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Can I Buy Cannabis (Marijuana) Stocks and Funds on Charles Schwab?

2020: Can I trade marijuana stocks on Charles Schwab? Does Charles Schwab offer investing in U.S. and Canadian weed, medical cannabis stocks, ETFs, and mutual funds (MJ, Aurora, Canopy Growth, Cronos, Tilray)? Pot stocks buying cost.

Can I Trade Marijuana Stocks on Charles Schwab?

Many medical cannabis stocks can be traded at Charles Schwab. In fact, you can buy just about every marijuana stock, mutual fund or ETF with this broker, including all four of the biggest players in the Canadian cannabis industry: Aurora Cannabis (NYSE:ACB), Canopy Growth (NYSE:CGC), Cronos Group (NASDAQ:CRON), and Tilray (NASDAQ:TLRY).

How much Charles Schwab Marijuana Stock Trades Cost?

Charles Schwab charges $0 for cannabis stock trades, but most mutual funds carry a $49.95 transaction commission. Firstrade, in contrast, charges $0 on marijuana stocks and all other stocks, ETF's and mutual funds trades.

Buying Cannabis Stocks on Charles Schwab

Schwab provides access to a wide variety of stock exchanges, both inside the U.S. and around the world. One of these is the Toronto Stock Exchange. Because many marijuana companies are headquartered in Canada, having access to this market is a must for any trader interested in cannabis growers.

One company in particular that trades on the Toronto exchange is the Canopy Growth Corporation. Because Canada has legalized cannabis only for medical purposes, the company is strictly a medical marijuana firm.

Unlike Insys, Canopy Growth focuses on marijuana and does not manufacture other medical products. This makes the stock less diversified, which some investors will prefer. Canopy is also a much younger company, beginning in 2014.

Marijuana stocks on Charles Schwab

Trading under the symbol WEED, Canopy has gone from $3 per share to $13, back down to $7.89, its most recent trade price. The company has a market cap of $1.3 billion, which is pretty large for a cannabis-only company. Unfortunately, its most recent EPS is negative, indicating a losing period. The stock must have a lot of interest because its average volume is 1.25 million shares. It does not pay a dividend.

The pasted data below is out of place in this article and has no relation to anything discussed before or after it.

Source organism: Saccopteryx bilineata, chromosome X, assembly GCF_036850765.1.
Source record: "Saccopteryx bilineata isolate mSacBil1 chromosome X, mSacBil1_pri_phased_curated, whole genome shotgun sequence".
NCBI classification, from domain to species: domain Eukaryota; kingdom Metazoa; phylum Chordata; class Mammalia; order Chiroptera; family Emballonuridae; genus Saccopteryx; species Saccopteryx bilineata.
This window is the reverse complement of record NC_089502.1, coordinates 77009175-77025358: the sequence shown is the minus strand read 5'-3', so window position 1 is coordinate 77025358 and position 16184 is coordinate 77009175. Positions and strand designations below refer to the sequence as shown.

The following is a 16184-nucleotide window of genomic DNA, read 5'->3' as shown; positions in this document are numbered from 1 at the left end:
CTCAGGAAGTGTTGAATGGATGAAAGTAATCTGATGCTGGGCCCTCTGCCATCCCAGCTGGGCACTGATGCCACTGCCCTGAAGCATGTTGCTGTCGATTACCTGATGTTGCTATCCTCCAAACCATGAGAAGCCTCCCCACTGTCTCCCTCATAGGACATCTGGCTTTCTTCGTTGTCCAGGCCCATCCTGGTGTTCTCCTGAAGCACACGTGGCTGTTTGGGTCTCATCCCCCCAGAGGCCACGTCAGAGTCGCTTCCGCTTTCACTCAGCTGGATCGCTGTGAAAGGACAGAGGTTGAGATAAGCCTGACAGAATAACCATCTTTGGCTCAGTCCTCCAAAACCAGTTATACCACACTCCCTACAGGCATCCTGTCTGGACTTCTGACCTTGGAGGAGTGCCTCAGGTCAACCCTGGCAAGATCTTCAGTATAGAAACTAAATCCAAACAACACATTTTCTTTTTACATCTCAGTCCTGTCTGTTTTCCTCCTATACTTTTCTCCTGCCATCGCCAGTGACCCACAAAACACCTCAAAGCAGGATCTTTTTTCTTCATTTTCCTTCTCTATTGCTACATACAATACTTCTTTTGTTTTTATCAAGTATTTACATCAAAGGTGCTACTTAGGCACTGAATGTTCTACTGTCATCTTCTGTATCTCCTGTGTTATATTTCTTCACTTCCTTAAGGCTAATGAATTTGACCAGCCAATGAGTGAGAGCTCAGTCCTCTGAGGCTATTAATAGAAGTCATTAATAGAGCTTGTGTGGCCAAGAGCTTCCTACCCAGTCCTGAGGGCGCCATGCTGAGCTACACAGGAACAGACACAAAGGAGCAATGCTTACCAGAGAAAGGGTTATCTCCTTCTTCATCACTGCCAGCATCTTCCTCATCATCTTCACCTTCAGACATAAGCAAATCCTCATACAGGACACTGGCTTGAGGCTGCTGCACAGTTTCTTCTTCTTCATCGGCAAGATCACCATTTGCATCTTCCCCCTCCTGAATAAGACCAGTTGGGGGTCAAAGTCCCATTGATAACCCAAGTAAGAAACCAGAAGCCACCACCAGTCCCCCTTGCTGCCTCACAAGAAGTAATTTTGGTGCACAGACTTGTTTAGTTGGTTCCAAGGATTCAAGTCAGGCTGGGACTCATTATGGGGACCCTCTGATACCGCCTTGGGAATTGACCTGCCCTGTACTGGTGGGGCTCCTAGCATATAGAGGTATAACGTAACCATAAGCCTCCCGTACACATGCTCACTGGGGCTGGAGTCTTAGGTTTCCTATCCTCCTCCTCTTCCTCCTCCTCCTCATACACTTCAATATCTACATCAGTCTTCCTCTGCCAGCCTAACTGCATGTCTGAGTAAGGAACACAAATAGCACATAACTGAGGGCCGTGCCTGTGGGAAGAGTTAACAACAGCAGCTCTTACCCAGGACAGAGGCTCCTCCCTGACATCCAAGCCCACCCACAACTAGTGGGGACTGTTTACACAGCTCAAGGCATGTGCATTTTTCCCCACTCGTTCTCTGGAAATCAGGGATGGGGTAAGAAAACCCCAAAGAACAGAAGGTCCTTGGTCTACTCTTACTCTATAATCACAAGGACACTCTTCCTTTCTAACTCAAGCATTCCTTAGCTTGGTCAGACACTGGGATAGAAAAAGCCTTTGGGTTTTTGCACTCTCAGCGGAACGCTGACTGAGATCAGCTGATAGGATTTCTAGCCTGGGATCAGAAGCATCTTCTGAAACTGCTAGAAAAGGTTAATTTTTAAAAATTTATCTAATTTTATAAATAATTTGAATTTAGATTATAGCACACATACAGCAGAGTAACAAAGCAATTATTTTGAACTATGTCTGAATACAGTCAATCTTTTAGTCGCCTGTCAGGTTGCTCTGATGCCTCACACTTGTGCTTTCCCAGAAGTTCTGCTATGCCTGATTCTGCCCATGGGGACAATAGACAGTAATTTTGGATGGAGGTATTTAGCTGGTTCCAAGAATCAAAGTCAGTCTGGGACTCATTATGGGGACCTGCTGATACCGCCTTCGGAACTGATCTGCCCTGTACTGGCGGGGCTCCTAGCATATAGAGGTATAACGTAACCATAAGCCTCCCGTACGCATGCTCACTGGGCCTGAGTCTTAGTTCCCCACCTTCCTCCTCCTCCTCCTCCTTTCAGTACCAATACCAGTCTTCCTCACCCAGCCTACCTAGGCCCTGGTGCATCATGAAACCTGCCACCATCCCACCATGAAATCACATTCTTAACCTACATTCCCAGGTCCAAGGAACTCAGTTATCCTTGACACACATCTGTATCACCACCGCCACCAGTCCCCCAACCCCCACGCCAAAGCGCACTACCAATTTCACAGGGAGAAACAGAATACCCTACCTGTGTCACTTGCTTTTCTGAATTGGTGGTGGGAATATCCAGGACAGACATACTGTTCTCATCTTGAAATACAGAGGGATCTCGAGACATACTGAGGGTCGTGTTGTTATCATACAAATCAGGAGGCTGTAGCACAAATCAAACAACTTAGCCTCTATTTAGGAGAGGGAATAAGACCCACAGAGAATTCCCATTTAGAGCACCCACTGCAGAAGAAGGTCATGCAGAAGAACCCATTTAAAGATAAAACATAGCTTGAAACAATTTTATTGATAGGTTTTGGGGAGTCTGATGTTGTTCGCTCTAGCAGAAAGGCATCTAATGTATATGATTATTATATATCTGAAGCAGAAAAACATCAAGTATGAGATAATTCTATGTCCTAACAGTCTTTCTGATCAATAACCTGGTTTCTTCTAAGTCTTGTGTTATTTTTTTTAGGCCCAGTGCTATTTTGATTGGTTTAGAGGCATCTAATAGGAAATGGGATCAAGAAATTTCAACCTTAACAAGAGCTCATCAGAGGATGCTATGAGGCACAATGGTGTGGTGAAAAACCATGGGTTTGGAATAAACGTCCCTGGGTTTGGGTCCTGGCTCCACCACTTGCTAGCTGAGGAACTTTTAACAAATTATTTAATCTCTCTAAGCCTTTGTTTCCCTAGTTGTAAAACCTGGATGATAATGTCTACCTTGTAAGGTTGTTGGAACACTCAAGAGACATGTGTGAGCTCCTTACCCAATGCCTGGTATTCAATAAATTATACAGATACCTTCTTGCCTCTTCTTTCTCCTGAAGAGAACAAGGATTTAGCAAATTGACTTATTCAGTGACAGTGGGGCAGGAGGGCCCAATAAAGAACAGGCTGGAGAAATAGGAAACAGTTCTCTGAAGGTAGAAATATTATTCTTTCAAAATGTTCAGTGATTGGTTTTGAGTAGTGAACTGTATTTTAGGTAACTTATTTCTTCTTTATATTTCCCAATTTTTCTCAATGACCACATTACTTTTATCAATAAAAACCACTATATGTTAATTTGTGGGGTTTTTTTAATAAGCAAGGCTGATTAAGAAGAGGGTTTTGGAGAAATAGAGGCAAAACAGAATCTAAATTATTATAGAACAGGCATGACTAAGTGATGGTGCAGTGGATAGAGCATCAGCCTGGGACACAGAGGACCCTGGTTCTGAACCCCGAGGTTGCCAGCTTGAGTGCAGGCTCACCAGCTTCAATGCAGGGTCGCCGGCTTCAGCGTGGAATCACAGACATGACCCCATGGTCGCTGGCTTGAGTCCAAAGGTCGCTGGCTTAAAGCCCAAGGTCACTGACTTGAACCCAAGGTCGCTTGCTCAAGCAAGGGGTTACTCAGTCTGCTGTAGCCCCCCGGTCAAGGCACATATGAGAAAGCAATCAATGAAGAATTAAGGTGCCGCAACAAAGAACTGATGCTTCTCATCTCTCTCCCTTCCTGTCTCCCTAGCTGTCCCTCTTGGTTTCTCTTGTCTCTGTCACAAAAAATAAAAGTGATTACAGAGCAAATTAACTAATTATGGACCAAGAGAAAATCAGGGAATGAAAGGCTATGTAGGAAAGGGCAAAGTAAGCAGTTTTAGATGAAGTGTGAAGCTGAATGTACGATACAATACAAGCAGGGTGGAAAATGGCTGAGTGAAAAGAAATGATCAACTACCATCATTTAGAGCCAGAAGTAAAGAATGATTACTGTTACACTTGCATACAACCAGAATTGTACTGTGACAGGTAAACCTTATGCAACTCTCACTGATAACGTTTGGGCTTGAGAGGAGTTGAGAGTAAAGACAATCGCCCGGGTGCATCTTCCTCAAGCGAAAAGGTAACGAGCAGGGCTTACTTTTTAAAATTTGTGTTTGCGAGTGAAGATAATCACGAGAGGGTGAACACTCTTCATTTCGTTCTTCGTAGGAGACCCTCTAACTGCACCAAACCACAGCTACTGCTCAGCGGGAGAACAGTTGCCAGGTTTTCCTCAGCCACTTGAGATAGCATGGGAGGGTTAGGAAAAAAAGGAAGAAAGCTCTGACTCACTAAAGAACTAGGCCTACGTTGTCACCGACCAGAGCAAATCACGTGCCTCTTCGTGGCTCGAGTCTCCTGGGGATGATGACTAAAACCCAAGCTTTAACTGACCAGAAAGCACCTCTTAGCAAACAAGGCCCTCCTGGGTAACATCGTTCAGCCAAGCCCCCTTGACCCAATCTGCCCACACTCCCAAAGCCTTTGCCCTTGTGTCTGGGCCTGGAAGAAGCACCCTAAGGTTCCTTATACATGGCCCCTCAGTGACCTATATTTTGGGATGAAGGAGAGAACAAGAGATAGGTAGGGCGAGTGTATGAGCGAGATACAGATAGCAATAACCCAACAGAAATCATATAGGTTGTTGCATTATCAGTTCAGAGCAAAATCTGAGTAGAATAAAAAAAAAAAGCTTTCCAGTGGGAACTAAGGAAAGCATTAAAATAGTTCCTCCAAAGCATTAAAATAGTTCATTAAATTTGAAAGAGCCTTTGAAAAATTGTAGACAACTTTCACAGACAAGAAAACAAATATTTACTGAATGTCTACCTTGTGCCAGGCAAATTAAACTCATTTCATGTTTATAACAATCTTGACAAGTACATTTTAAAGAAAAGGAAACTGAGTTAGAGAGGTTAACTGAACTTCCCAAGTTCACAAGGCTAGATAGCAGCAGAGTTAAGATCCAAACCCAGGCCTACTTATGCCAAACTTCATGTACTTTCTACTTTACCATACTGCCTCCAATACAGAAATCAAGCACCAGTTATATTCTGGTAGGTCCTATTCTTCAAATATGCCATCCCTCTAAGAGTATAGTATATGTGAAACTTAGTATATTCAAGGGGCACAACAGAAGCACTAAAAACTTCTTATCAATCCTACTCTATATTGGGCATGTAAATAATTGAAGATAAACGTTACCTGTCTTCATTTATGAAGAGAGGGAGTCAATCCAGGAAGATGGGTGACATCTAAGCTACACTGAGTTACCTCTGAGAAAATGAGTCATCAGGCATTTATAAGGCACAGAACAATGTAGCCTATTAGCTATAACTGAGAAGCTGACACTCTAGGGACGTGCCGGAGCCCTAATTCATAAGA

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Charles Schwab Mobile App

The lion's share of investment dollars in the United States goes to Charles Schwab, TD Ameritrade, E*Trade, Vanguard, and Fidelity. These are the largest and most widely-used brokers.

Charles Schwab customers can trade using Kindle Fire, Android, iPad, iPhone, Apple Watch, and mobile web. The app is easy to learn. Vital features include mobile check deposit, funds transfer, and live streaming of CNBC.

Charles Schwab apps are rated with a low, 2.5 star score at iTunes app store.

Charles Schwab Account Closing Fee

Charles Schwab IRA Overview

All retirement accounts at Schwab have no annual fee, no setup fee, and no inactivity fee. The broker requires a minimum opening deposit of at least $1,000 for all IRA types except the Custodial account. This $1,000 requirement can be waived with regular $100 monthly deposits. The Custodial account has a $100 minimum opening deposit.

After the retirement account is opened, Schwab’s regular brokerage commission schedule applies. This includes $0 stock and ETF trades. Using a human broker to place a trade tacks on an extra $25. Alternatively, using the broker's automated phone system is just an additional $5.

The above trading commissions can be avoided by investing in funds. Retirement savers who are interested in mutual funds will not be disappointed with Schwab. The broker offers more than 5,000 mutual funds for investors to trade. More than 3,500 of these are OneSource funds, which always have no load and no transaction fee. There is a very steep $49.95 commission to purchase transaction-fee mutual funds, although there is no fee to sell.

The broker also offers all exchange-traded funds for free. Many of them have lower expense ratios than the OneSource mutual funds. The ETF's provide a wide selection of investment tactics that may appeal to retirement investors. These include defensive equity, investment-grade bonds, REIT's, and a few S&P 500 funds.